The company puts on four or five productions a year, including Broadway- style shows, such as last year's musical Duck And Dive!, which wove together Hans Christian Andersen's The Ugly Duckling and The Grimm Brothers' The Frog Prince, and 2008's Wizard Of Oz.
Asked if the children's theatre market is lucrative, he laughs and says: 'We don't have any major corporate sponsorship. About 92 per cent of our income comes from ticket sales. If we bomb in the next show, we're out of business.'
In the music scene, the Singapore Symphony Orchestra (SSO) and the Singapore Chinese Orchestra also hold various concerts for children.
One of the most popular events is SSO's Babies Proms, an event for children under six which is usually sold out within a few days.
The SSO usually plans to put on four sessions a year, but has had to add a fifth show over the past few years due to popular demand. Last year, over 3,200 tickets were sold for the event, and this excluded babies under the age of two who were allowed in free to sit on their parents' laps.
The eighth edition will return in November, and some parents are already looking forward to it. Information technology manager Cheryl Quek, 32, is one of them. She took her three-year-old daughter to the last Proms, where the tot had a good time.
'She liked the music and imitated the conductor by waving her hands. She was playing, but I think it was good exposure for her - she can appreciate classical music and know what an orchestra looks like.'
'I like Funky Forest. I can stick out my hand and flowers will grow. It's fun and interesting. I like interactive stuff. I feel that some of the artworks are for younger children. At Walter's Garden, I didn't know what to do.'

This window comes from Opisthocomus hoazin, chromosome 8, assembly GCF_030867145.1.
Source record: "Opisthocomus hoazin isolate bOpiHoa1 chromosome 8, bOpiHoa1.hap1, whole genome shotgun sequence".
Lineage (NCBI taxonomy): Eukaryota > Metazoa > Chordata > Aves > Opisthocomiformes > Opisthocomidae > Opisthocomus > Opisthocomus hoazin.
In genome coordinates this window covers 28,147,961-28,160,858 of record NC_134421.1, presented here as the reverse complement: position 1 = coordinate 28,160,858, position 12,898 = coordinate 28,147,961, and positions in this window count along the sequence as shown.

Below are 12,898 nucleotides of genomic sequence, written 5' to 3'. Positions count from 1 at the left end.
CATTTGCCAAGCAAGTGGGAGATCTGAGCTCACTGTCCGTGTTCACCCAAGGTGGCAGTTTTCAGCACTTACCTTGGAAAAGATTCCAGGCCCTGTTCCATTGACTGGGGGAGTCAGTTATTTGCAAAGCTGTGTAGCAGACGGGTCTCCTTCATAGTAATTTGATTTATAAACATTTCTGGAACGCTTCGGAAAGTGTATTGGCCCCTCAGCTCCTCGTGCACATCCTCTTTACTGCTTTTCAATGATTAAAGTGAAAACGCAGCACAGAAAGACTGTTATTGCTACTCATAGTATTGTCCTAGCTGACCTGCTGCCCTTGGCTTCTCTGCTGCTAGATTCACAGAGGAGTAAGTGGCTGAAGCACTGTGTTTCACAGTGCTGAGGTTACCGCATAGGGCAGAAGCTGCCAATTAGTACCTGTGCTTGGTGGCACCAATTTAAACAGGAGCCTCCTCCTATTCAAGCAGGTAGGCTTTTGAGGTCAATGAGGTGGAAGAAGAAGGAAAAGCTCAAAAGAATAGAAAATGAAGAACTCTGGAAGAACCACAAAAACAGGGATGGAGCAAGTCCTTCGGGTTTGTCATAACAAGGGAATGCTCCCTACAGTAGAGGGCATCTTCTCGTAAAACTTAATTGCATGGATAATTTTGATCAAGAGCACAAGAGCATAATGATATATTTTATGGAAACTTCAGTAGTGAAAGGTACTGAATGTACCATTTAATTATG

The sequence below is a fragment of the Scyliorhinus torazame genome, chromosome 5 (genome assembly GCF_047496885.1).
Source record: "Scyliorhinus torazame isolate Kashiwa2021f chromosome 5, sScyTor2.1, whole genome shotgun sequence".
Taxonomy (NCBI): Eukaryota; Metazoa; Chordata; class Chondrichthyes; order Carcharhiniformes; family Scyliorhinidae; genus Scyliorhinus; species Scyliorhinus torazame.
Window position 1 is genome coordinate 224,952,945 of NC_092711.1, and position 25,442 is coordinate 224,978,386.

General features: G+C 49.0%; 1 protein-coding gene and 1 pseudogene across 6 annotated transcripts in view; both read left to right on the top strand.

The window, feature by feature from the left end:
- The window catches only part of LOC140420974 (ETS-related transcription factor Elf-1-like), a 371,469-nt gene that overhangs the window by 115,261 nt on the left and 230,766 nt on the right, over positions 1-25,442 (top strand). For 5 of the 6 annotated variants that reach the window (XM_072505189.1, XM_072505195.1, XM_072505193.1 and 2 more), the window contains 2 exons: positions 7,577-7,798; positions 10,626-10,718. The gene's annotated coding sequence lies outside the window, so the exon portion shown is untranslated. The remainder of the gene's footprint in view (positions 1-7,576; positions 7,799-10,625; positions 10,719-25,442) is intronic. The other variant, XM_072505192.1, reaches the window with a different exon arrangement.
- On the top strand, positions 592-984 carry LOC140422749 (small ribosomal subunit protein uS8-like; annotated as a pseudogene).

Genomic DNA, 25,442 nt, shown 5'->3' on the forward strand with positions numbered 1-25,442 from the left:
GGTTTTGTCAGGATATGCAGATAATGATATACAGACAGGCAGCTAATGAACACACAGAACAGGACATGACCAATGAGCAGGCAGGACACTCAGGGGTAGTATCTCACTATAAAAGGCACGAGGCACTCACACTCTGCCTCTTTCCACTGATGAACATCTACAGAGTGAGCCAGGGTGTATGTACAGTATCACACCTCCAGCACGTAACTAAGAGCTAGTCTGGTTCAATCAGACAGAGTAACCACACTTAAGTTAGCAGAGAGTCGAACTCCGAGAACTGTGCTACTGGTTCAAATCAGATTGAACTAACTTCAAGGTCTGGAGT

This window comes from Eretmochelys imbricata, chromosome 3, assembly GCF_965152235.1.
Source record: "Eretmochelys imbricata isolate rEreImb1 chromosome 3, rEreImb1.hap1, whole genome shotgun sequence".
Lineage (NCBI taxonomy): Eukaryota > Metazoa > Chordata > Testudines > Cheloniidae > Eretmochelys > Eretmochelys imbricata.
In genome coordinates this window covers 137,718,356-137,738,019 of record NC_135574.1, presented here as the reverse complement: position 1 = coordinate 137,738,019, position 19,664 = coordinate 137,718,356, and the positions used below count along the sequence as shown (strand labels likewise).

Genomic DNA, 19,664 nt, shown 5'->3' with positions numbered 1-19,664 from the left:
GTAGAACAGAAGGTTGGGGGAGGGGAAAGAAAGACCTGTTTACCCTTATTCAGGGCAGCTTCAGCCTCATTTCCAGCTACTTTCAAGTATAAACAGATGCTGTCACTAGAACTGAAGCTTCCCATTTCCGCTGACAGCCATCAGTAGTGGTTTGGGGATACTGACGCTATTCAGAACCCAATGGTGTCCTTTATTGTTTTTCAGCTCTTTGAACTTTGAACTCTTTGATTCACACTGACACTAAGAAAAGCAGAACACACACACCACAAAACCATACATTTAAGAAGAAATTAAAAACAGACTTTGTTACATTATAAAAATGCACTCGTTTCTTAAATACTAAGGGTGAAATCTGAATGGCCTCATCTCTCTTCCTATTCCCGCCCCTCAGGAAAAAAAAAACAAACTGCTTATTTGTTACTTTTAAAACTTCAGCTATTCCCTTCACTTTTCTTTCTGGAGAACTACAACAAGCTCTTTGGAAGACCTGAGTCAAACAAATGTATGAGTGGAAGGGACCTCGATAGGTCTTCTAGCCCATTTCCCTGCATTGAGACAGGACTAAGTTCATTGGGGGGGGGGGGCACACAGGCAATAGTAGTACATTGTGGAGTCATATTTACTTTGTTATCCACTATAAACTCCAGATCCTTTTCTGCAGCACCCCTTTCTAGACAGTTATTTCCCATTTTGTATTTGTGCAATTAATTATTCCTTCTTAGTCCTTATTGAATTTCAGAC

'You play pillow fight. I take the pillows and whack Ryan's head. I want an artwork with a Wii or Nintendo DS.'
'I like stepping on the flowers with Alaina.'
'I like Daisies. It means that when you go into a forest, when you walk over the flowers, they die. The artist is telling us to be careful. I want something like this in my house.'
'I like Daisies. I'll ask my friends to come again with me'
Pillow fight at kids day out at 8Q sam
On the ground floor of 8Q sam, Singaporean artist Dawn Ng has created an art installation that is the very epitome of cuteness: a room covered with green carpet and with 200 small cushions for children to arrange in any way they like. On the walls are the words, 'Hop! Hop! Hop!'
You would expect, with all the explicit suggestions in this work called Walter's Garden, that little children would hop around like bunnies.
But the reality was a little more chaotic. One boy is lying on the floor, while his younger brother pelts him with the cushions and shouts: 'Pillow fight!'
And that is what I realise taking a group of five children to the Art Garden, 8Q sam's art exhibition for children: Their reactions are completely unpredictable but honest.
If an artwork fails to engage them, they simply walk away. No artsy posturing for them.